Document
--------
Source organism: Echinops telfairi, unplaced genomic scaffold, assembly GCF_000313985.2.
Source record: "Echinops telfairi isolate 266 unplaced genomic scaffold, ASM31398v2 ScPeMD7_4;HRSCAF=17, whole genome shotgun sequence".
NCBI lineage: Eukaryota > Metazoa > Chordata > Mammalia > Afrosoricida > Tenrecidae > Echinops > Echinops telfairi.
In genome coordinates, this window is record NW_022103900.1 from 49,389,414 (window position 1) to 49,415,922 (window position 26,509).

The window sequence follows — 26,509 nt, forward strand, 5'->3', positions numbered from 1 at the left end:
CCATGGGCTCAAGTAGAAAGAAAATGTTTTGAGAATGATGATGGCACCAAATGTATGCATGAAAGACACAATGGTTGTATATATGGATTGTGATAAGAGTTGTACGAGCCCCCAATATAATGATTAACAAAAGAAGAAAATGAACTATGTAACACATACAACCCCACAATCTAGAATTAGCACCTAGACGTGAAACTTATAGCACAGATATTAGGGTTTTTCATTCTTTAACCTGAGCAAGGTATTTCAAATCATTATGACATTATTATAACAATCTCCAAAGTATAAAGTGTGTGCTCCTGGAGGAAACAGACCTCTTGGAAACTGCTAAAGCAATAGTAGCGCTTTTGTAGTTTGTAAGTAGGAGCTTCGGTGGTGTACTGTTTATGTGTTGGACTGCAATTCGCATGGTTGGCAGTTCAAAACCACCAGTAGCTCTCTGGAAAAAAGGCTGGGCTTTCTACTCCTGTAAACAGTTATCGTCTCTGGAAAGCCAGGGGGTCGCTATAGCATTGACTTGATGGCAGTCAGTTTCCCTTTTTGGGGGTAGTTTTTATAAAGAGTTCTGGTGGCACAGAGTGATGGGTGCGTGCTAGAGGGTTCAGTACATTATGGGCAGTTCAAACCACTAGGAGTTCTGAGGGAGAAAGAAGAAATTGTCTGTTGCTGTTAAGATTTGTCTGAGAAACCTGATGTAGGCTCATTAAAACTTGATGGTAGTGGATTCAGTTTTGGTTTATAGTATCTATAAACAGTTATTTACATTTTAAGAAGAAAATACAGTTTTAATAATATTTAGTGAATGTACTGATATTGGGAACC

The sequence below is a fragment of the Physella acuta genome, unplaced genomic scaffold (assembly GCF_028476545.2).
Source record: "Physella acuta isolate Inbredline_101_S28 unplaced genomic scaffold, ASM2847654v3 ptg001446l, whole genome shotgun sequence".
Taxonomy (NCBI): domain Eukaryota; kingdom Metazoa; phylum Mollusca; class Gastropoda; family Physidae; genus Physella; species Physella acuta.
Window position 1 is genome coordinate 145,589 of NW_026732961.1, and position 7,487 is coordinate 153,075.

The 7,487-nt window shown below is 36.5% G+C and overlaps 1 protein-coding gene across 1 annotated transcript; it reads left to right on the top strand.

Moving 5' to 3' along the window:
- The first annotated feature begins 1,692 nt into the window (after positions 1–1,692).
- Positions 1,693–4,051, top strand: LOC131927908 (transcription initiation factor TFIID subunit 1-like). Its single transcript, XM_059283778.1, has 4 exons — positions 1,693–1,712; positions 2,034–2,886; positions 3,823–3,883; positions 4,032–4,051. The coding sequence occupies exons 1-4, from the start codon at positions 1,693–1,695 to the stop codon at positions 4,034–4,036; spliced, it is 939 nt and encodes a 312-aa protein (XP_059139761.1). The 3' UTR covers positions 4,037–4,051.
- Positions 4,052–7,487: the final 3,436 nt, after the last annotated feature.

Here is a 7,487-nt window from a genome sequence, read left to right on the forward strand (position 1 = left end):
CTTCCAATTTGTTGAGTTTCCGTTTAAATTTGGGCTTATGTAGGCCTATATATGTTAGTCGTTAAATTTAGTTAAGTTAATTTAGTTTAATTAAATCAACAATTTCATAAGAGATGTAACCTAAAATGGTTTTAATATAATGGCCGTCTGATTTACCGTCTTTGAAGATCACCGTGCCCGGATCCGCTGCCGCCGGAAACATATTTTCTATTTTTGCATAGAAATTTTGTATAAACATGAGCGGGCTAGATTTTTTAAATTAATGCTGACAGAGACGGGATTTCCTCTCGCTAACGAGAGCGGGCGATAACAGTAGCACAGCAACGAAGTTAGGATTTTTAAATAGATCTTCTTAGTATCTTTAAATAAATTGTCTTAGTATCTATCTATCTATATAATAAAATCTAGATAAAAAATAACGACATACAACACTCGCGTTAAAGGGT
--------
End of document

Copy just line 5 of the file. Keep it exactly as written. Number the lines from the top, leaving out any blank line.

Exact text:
The window sequence follows — 26,509 nt, forward strand, 5'->3', positions numbered from 1 at the left end: